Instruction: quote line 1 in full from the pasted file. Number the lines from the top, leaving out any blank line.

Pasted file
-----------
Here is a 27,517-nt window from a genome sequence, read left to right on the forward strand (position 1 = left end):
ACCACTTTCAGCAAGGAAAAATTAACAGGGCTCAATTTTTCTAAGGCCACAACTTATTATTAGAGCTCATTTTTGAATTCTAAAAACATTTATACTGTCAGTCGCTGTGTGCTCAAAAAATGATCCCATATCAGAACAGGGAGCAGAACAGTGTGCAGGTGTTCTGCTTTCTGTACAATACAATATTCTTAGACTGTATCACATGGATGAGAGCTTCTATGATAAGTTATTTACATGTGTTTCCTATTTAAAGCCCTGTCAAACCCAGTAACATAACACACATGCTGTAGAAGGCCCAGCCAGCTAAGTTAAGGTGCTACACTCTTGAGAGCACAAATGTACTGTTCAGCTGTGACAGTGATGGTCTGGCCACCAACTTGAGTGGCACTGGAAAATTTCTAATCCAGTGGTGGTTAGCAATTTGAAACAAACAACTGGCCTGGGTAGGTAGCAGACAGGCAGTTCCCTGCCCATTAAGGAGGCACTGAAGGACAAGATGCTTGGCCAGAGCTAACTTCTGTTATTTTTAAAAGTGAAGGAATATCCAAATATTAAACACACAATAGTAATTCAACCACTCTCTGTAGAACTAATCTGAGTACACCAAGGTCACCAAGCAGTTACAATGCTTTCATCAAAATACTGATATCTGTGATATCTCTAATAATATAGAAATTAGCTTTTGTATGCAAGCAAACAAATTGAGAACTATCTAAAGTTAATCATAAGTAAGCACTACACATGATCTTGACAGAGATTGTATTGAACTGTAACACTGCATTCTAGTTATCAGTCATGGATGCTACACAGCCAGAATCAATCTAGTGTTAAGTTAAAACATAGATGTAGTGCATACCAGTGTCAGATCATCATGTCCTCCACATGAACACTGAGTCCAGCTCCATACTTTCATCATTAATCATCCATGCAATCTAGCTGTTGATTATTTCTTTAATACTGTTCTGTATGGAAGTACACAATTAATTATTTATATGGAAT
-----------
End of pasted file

Here is a 27,517-nt window from a genome sequence, read left to right on the forward strand (position 1 = left end):